Deliberate and Emergent Strategies
Deliberate strategy involves a management plan of ensuring that a company attain its intend long-term and immediate goals and objectives. Deliberate strategy defines the manner in which all businesses implement their plans to attain their goals. The strategy is also useful in highlighting the nature of the organization profit objectives. A deliberate strategy also attempts to reduce external influence on business operations. Contrary, emergent strategy applies in an organization that does not have goals and missions. A good number of modern businesses prefer emergent strategy in order to be flexible to emerging economic changes. Emergent strategy helps future strategic planning process by predicting future economic changes. The strategy also offers policy makers an opportunity of learning new things. The ignorance of emergent strategies could hinder the development of predictable behaviors in an organization. Lack of predictable behavior patterns may interfere with the effective operation of an organization (De Wit and Meyer, 1999).
The two common international strategies in the modern economy are adaptation and standardization strategies. Similar to standardization strategy, the adaptation strategy helps in the expansion of businesses in the international market. The two strategies are also critical in reducing unnecessary operation and management cost while expanding in new markets. However, contrary to standardization expansion strategy, the adaptation initiative requires changes on the company products (Nag, Hambrick, & Chen, 2007). In most instances, a company that relies on standardization strategy does not require to make any changes to the quality and status of its products. However, to fit in a new culture, adaptation mechanism demands of the alteration of the company’s services and products. The most efficient strategy to adopt when expanding business to the international market is standardization mechanism. A standardization strategy gives the expanding business an opportunity of fixing the prices of its products. Furthermore, organizations that rely on standardization strategy do not experience the cost of changing the quality of their products and services.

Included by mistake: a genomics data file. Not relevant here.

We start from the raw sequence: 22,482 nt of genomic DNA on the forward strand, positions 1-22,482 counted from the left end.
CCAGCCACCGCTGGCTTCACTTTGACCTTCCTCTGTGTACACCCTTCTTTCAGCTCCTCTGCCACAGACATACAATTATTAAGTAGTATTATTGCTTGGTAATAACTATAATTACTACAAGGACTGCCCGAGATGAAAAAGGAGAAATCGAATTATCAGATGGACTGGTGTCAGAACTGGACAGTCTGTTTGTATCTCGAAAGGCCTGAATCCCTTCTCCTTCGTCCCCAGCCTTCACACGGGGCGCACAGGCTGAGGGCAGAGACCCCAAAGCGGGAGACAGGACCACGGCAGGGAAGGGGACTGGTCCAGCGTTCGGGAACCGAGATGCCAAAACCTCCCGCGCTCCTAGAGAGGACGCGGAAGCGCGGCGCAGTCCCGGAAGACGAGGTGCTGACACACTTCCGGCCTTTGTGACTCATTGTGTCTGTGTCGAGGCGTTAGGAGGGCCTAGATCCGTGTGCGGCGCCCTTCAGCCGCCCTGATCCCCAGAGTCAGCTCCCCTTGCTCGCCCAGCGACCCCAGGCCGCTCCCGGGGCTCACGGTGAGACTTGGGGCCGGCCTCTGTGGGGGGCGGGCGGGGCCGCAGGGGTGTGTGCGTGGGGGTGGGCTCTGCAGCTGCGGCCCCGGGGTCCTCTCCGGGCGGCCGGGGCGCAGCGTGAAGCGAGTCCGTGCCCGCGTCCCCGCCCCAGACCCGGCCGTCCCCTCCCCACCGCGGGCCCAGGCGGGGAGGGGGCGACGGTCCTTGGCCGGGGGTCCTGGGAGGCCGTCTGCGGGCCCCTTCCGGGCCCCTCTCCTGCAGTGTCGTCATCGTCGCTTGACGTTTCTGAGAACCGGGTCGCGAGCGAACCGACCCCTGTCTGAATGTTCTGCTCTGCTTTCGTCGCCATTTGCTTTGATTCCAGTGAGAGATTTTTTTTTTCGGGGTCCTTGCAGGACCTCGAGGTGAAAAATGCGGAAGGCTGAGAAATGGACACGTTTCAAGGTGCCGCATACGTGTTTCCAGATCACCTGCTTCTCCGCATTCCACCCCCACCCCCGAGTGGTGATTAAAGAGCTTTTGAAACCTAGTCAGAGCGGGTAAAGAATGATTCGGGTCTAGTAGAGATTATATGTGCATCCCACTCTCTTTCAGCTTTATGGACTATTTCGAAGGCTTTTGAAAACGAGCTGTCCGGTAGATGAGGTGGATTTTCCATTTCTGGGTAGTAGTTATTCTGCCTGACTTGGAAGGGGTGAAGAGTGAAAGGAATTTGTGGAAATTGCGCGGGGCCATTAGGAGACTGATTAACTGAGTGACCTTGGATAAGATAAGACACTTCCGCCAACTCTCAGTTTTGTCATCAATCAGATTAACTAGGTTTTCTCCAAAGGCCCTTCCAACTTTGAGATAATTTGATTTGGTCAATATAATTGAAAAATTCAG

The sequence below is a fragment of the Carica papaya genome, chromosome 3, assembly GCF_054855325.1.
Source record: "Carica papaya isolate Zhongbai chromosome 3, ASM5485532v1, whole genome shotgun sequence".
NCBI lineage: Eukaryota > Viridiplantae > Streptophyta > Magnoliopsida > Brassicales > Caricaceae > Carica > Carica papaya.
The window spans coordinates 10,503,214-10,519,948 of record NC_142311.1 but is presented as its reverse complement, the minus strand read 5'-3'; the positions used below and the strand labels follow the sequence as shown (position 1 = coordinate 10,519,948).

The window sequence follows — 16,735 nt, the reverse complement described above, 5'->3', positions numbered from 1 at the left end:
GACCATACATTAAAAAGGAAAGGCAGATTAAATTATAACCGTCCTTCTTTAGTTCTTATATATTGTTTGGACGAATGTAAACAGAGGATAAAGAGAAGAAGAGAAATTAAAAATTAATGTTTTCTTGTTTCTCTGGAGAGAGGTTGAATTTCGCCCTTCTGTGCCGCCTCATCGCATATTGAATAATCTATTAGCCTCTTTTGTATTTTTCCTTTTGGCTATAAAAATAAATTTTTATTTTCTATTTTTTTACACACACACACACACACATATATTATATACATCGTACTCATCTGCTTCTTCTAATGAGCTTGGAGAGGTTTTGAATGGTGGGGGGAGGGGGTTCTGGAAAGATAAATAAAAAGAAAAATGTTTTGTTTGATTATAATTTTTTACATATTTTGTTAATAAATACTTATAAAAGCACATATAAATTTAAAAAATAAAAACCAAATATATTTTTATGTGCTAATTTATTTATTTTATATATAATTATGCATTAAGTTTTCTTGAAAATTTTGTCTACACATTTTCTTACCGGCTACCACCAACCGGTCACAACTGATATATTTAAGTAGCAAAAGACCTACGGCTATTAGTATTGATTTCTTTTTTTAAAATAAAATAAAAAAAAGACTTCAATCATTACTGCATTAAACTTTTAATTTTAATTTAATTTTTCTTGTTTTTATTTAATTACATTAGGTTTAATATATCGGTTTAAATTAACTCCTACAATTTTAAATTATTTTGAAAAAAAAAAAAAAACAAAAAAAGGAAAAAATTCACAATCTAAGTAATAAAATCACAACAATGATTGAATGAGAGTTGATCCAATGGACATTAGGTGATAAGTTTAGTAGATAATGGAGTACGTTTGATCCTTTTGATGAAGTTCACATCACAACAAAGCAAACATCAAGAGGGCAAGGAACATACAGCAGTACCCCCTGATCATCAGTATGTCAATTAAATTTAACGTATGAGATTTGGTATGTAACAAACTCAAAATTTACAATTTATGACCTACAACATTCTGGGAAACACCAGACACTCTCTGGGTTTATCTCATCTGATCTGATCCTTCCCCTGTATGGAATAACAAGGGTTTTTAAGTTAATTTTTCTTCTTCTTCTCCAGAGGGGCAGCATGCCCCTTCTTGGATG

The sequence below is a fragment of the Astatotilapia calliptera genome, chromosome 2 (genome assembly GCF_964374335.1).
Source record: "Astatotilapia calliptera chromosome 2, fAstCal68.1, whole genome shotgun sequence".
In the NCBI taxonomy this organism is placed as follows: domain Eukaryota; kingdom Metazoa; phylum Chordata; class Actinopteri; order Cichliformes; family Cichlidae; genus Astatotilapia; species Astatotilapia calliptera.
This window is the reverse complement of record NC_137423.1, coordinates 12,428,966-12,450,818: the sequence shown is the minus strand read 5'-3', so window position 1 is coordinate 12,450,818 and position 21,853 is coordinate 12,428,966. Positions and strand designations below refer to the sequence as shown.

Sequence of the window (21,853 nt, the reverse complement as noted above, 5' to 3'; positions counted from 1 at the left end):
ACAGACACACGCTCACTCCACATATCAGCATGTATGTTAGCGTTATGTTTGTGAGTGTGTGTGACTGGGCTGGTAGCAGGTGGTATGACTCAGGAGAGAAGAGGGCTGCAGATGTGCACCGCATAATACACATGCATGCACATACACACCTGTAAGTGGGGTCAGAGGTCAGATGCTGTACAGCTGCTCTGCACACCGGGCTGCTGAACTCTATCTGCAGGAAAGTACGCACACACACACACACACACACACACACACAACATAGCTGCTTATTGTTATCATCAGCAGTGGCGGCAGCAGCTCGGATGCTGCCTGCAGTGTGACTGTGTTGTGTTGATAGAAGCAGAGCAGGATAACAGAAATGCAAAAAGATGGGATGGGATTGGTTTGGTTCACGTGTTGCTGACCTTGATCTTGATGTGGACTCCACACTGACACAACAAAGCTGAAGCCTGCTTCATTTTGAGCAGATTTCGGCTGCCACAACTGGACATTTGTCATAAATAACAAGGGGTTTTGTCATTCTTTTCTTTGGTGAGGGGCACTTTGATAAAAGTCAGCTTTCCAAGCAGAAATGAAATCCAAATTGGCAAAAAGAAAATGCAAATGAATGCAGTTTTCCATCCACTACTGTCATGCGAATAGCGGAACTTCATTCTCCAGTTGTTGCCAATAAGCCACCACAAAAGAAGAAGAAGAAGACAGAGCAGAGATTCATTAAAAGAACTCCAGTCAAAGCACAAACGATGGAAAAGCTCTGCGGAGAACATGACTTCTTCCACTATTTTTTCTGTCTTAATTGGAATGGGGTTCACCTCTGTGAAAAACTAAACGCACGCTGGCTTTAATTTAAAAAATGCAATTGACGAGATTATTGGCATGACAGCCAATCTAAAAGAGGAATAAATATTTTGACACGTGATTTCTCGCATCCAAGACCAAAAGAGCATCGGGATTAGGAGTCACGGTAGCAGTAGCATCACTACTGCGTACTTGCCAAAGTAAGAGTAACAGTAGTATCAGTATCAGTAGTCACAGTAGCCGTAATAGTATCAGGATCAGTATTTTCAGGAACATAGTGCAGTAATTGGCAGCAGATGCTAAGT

De Wit, B and Meyer, R (1999), Strategy Synthesis: Resolving Strategy Paradoxes to Create Competitive Advantage, London: International Thomson Press
Nag, R., Hambrick, & Chen, M. (2007), what is strategic management, really: Inductive derivation of a consensus definition of the field, Strategic Management Journal 28 (9), 935–955